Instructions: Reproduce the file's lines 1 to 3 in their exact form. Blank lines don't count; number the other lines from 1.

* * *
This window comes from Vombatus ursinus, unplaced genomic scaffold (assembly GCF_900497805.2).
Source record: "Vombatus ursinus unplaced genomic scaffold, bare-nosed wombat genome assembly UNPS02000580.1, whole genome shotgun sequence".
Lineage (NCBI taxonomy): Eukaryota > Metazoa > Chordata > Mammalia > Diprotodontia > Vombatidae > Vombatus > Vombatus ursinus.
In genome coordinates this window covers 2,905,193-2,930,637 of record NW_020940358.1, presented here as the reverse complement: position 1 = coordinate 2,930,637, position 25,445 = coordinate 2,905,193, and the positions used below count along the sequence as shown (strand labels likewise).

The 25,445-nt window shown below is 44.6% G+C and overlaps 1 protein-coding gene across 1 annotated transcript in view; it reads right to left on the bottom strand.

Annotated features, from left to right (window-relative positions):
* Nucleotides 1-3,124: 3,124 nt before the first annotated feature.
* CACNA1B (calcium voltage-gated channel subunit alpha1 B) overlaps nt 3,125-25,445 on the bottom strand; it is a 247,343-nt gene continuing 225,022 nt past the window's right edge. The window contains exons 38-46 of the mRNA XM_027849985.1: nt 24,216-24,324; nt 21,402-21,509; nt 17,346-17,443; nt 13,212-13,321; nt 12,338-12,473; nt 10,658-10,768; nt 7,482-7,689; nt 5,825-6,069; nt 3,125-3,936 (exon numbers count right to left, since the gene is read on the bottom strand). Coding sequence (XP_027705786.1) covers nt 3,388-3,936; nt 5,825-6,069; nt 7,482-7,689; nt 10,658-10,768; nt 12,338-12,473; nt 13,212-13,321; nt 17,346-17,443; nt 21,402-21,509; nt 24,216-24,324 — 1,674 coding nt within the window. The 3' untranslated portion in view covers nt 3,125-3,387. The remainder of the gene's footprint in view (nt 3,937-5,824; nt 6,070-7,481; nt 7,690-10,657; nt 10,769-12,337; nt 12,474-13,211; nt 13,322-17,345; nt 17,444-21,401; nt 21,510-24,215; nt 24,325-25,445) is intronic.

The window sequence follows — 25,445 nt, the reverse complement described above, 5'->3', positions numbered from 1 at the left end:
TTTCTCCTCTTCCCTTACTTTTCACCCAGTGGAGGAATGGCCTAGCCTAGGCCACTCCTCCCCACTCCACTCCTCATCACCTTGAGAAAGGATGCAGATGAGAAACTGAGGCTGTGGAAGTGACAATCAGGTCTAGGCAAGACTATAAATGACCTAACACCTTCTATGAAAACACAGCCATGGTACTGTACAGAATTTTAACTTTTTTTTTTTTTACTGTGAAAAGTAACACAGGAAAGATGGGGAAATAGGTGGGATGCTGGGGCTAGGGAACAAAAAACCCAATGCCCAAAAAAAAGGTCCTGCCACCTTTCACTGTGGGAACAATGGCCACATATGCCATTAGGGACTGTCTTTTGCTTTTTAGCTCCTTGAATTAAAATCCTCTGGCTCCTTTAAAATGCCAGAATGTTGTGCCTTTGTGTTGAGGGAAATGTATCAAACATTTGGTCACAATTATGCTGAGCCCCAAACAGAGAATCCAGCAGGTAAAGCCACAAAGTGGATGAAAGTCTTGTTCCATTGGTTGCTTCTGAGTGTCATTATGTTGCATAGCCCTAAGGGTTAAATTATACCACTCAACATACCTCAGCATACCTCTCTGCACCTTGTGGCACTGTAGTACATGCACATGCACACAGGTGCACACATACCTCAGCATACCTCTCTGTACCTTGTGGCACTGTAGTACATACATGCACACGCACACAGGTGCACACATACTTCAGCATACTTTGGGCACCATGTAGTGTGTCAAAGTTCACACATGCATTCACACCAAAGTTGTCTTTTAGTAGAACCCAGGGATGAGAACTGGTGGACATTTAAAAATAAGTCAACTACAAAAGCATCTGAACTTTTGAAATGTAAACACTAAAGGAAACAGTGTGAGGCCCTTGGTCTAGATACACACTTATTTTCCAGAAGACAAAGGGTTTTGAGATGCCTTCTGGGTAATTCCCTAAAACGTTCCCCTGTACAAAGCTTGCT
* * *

This window comes from Vombatus ursinus, unplaced genomic scaffold (assembly GCF_900497805.2).
Source record: "Vombatus ursinus unplaced genomic scaffold, bare-nosed wombat genome assembly UNPS02000580.1, whole genome shotgun sequence".
Lineage (NCBI taxonomy): Eukaryota > Metazoa > Chordata > Mammalia > Diprotodontia > Vombatidae > Vombatus > Vombatus ursinus.